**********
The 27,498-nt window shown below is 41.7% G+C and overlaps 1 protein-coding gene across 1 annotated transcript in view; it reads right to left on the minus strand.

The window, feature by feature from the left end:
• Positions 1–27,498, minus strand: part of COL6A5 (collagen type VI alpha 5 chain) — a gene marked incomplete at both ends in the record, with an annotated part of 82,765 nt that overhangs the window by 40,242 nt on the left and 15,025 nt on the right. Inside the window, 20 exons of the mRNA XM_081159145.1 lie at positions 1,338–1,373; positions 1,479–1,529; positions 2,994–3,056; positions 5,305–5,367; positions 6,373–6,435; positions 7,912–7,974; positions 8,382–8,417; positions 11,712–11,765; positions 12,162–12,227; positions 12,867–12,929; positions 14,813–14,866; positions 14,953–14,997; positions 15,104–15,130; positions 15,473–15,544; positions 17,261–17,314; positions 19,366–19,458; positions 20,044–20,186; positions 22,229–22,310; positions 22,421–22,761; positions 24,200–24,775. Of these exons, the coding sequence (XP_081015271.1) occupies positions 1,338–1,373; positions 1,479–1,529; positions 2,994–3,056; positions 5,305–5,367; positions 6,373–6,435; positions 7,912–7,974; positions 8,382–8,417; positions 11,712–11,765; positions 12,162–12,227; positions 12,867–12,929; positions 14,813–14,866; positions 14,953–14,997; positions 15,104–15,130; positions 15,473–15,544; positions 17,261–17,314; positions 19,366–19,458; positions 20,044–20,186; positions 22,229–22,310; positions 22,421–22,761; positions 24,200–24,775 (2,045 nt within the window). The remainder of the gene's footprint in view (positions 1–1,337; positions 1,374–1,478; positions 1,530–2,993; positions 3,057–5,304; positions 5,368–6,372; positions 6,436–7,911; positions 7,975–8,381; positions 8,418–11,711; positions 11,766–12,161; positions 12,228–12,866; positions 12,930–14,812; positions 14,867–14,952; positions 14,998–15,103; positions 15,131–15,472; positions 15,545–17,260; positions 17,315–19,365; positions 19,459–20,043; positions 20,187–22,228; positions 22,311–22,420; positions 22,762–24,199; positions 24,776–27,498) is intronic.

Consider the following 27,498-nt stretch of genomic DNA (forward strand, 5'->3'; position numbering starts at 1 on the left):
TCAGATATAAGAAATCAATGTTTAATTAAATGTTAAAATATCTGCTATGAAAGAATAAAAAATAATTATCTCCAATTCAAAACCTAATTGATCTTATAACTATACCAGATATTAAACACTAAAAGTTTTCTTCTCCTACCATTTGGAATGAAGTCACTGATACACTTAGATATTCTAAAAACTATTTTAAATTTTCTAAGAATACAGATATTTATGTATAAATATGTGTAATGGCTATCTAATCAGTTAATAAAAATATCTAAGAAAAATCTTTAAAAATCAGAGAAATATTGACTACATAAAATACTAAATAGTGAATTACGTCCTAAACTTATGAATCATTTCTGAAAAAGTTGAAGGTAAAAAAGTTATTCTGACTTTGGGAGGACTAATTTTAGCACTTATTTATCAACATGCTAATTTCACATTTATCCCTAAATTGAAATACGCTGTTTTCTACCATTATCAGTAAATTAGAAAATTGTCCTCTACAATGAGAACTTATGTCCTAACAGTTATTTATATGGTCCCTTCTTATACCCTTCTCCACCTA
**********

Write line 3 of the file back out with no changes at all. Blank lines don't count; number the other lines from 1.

• Positions 1–27,498, minus strand: part of COL6A5 (collagen type VI alpha 5 chain) — a gene marked incomplete at both ends in the record, with an annotated part of 82,765 nt that overhangs the window by 40,242 nt on the left and 15,025 nt on the right. Inside the window, 20 exons of the mRNA XM_081159145.1 lie at positions 1,338–1,373; positions 1,479–1,529; positions 2,994–3,056; positions 5,305–5,367; positions 6,373–6,435; positions 7,912–7,974; positions 8,382–8,417; positions 11,712–11,765; positions 12,162–12,227; positions 12,867–12,929; positions 14,813–14,866; positions 14,953–14,997; positions 15,104–15,130; positions 15,473–15,544; positions 17,261–17,314; positions 19,366–19,458; positions 20,044–20,186; positions 22,229–22,310; positions 22,421–22,761; positions 24,200–24,775. Of these exons, the coding sequence (XP_081015271.1) occupies positions 1,338–1,373; positions 1,479–1,529; positions 2,994–3,056; positions 5,305–5,367; positions 6,373–6,435; positions 7,912–7,974; positions 8,382–8,417; positions 11,712–11,765; positions 12,162–12,227; positions 12,867–12,929; positions 14,813–14,866; positions 14,953–14,997; positions 15,104–15,130; positions 15,473–15,544; positions 17,261–17,314; positions 19,366–19,458; positions 20,044–20,186; positions 22,229–22,310; positions 22,421–22,761; positions 24,200–24,775 (2,045 nt within the window). The remainder of the gene's footprint in view (positions 1–1,337; positions 1,374–1,478; positions 1,530–2,993; positions 3,057–5,304; positions 5,368–6,372; positions 6,436–7,911; positions 7,975–8,381; positions 8,418–11,711; positions 11,766–12,161; positions 12,228–12,866; positions 12,930–14,812; positions 14,867–14,952; positions 14,998–15,103; positions 15,131–15,472; positions 15,545–17,260; positions 17,315–19,365; positions 19,459–20,043; positions 20,187–22,228; positions 22,311–22,420; positions 22,762–24,199; positions 24,776–27,498) is intronic.